Skip to main content

My Favourite Causes

The other day I wrote about how to choose a charitable cause to support. If you’re looking for inspiration, or a new cause, I'd like to share some of my favourites, understanding that poverty and health are what I feel most passionately about. And though I’ve written about some of these organizations here before, it seems a good time for a round up of options you can consider.

For $134, you can grant access to basic transportation to someone in Africa. World Bicycle Relief has made a difference to more than 600,000 people through the gift of bicycles.

Help set others on a positive path to permanent change. A donation of $75 will buy a goat through Plan Canada. This provides the possibility of a livelihood, an income and the ability for recipients to make long term choices.

Dignitas International works to educate and engage citizens for a greater international response to HIV/AIDS and related illnesses. With branches in both Canada and the US, you can make a donation in memory or honour of anyone you choose. 

Aga Khan Foundation Canada is a non-profit international development agency, facilitating the creation of new social and economic opportunities for women and men living in vulnerable communities throughout Asia and Africa. If you'd like to support programs that tap the initiative, entrepreneurship and resources of poor people in the developing world donate here.

Doctors without Borders works in nearly 70 countries providing medical aid to those most in need regardless of their race, religion, or political affiliation. Read about their impact through stories from the field. Honour someone with your gift, knowing that your donation is helping to deliver independent emergency medical care to victims of armed conflict, bring relief in the aftermath of natural or man-made disasters, and fight deadly epidemics.

A $25 investment in Kiva will empower an entrepreneur in a developing country to change their life.  Read about how this microloan system works and if you’re so inclined, you can buy a gift card at the click of your mouse. Another option is to browse the Kiva store.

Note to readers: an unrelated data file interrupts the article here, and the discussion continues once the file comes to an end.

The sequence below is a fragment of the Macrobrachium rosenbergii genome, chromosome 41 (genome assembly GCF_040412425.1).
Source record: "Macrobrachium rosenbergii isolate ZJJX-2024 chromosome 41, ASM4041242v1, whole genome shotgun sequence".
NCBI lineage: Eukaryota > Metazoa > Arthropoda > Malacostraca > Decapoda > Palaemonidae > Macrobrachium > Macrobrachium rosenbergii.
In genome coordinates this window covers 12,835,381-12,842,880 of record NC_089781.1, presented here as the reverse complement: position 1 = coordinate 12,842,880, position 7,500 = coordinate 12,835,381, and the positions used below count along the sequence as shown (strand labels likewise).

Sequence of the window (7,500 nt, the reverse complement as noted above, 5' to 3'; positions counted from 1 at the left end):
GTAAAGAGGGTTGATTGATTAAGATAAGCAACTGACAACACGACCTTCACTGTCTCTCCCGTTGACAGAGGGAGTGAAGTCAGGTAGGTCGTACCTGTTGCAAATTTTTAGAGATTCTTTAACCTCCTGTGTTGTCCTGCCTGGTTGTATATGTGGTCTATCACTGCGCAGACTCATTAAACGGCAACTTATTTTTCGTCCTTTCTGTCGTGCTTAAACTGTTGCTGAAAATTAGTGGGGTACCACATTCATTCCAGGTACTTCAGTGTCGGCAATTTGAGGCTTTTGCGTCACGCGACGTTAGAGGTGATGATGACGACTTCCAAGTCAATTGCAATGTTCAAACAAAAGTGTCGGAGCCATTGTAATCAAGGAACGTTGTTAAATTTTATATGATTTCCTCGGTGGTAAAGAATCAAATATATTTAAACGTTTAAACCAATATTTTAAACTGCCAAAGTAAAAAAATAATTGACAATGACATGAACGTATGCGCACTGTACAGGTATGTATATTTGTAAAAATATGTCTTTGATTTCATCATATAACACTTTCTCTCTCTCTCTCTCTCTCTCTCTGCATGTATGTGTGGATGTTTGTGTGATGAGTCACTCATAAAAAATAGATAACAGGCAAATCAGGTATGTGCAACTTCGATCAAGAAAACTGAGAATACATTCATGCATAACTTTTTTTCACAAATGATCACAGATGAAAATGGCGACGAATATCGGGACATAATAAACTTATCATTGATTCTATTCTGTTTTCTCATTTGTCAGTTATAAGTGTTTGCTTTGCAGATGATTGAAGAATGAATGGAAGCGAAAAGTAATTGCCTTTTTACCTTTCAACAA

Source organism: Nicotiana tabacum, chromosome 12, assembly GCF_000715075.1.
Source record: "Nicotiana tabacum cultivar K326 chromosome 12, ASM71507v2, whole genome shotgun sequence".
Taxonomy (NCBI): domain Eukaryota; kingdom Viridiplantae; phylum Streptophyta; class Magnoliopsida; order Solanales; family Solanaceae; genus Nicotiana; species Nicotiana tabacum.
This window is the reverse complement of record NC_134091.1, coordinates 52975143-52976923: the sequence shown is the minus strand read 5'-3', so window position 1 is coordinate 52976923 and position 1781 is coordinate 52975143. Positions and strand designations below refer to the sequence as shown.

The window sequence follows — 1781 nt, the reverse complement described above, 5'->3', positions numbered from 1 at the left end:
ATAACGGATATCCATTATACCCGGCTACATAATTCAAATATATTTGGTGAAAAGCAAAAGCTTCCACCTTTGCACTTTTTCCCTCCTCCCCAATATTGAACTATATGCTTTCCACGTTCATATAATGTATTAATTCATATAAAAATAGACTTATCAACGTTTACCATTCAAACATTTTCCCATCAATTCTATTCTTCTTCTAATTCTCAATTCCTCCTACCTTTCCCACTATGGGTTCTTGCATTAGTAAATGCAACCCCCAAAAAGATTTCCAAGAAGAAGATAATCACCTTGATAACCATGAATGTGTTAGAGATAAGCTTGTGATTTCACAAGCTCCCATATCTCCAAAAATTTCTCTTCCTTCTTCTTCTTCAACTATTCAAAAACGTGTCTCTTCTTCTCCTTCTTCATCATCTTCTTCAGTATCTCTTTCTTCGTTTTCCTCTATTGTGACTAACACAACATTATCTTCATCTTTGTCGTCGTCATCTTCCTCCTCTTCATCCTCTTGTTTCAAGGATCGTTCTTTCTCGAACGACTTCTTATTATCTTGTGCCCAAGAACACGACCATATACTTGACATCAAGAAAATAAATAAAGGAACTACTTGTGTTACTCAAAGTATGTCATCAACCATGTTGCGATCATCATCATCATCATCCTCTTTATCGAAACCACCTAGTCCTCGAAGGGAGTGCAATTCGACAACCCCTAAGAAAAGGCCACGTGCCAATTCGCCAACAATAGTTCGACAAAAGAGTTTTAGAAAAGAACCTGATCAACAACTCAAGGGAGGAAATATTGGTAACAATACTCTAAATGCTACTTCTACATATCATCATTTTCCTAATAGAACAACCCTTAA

And, for those readers residing in Toronto and looking to keep it local, you can donate food, funds or time to Second Harvest; an organization dedicated to feeding hungry people by picking up and preparing excess fresh food and delivering it daily to social service agencies in the city. 

Finally if all that sounds well and good but you don’t necessarily want to give money, why not volunteer your time with your loved ones at a soup kitchen? There is certainly something out there for everyone.

Let me know what you choose!


Popular posts from this blog

10 simple joys

Recently "Chewbacca Mom" reminded the world that life is about the "simple joys". Think about it - more of  life is about the everyday moments than the sexy milestones. Though I've written a lot here about gratitude, this got me reflecting yet again on the simple joys I am thankful for. This is my list right now, though in no way complete.
1. Snuggling under a cozy duvet 2. That first sip of freshly brewed coffee in the morning 3. Hugging my partner tightly 4. Smiling to strangers and getting smiles back 5. Taking in a beautiful skyline view 6. Mastering a new skill that was unknown to me 7. Being awakened by the chirping birds outside my window each morning 8. Watching a scary movie and jumping with fright (this is a guilty pleasure, I'll admit) 9. Grocery shopping with my partner (yes I know, weird but true - we are talking simple!) 10. Camping adventures (s'mores included ;))
What are your simple joys?

Be like Water

Life has been busier than usual of recent and it has kept me away from this blog longer than I would like. I mentioned this to my boyfriend the other day. He matter-of-factly reminded me that there is no schedule to which I must adhere. That there are no specific rules to follow, only those I set for myself.
He reminded me that it’s okay to take a break when time or inspiration may be lacking. And that lack of inspiration is not a permanent state.

Less is More

In October 2010 I was in Peru – a trip full of meaningful moments and encounters, many of which could not have been predicted.  For several days we stayed at a local family’s home in the Lake Titicaca area - a remote village with no running water or electricity.  Our hosts went out of their way to ensure our stay was comfortable, that we felt welcome, and were well fed.  We lacked for nothing despite the simplicity of our accommodations.